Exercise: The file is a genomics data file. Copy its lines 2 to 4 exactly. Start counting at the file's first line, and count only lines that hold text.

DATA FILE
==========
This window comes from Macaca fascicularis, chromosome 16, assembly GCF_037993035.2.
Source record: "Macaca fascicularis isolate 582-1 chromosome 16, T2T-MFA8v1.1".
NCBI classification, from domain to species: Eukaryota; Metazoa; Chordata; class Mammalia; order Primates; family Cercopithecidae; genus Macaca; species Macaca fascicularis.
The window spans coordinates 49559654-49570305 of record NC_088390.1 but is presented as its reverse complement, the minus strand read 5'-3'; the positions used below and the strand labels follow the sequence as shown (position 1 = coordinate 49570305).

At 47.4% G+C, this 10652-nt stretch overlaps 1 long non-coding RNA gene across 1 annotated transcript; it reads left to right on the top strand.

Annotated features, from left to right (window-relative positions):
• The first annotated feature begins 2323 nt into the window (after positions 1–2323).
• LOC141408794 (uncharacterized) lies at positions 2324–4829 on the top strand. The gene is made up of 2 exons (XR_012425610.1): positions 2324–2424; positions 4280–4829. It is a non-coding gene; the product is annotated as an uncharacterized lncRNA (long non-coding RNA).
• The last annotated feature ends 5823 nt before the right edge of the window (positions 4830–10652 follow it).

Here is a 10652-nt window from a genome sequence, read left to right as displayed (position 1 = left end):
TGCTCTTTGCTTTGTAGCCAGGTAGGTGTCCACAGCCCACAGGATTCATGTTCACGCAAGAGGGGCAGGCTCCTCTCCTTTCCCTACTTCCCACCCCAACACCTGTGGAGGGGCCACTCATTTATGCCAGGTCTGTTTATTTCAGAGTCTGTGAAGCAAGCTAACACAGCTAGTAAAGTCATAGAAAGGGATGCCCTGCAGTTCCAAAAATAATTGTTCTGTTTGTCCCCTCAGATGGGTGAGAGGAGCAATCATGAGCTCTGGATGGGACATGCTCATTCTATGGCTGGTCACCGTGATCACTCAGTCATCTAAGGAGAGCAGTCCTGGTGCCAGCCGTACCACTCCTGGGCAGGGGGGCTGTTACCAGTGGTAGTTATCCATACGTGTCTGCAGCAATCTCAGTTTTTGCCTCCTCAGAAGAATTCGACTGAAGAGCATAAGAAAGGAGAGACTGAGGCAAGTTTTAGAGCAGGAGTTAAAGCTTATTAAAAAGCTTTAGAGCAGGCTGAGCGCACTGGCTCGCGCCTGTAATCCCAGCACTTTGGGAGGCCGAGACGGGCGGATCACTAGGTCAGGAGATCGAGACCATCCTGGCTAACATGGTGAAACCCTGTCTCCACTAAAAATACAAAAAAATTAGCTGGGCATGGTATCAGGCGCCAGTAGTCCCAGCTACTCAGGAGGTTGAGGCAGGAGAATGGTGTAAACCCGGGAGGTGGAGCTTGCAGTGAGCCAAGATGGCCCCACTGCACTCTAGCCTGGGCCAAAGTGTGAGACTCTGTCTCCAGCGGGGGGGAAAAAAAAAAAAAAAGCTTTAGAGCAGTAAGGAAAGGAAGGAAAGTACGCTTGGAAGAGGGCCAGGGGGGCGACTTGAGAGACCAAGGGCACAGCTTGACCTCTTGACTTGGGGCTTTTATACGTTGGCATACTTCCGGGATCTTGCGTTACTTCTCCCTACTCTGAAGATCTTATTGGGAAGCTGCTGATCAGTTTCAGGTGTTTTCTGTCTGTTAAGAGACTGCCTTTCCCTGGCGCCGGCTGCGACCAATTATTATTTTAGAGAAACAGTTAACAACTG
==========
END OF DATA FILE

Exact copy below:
Source record: "Macaca fascicularis isolate 582-1 chromosome 16, T2T-MFA8v1.1".
NCBI classification, from domain to species: Eukaryota; Metazoa; Chordata; class Mammalia; order Primates; family Cercopithecidae; genus Macaca; species Macaca fascicularis.
The window spans coordinates 49559654-49570305 of record NC_088390.1 but is presented as its reverse complement, the minus strand read 5'-3'; the positions used below and the strand labels follow the sequence as shown (position 1 = coordinate 49570305).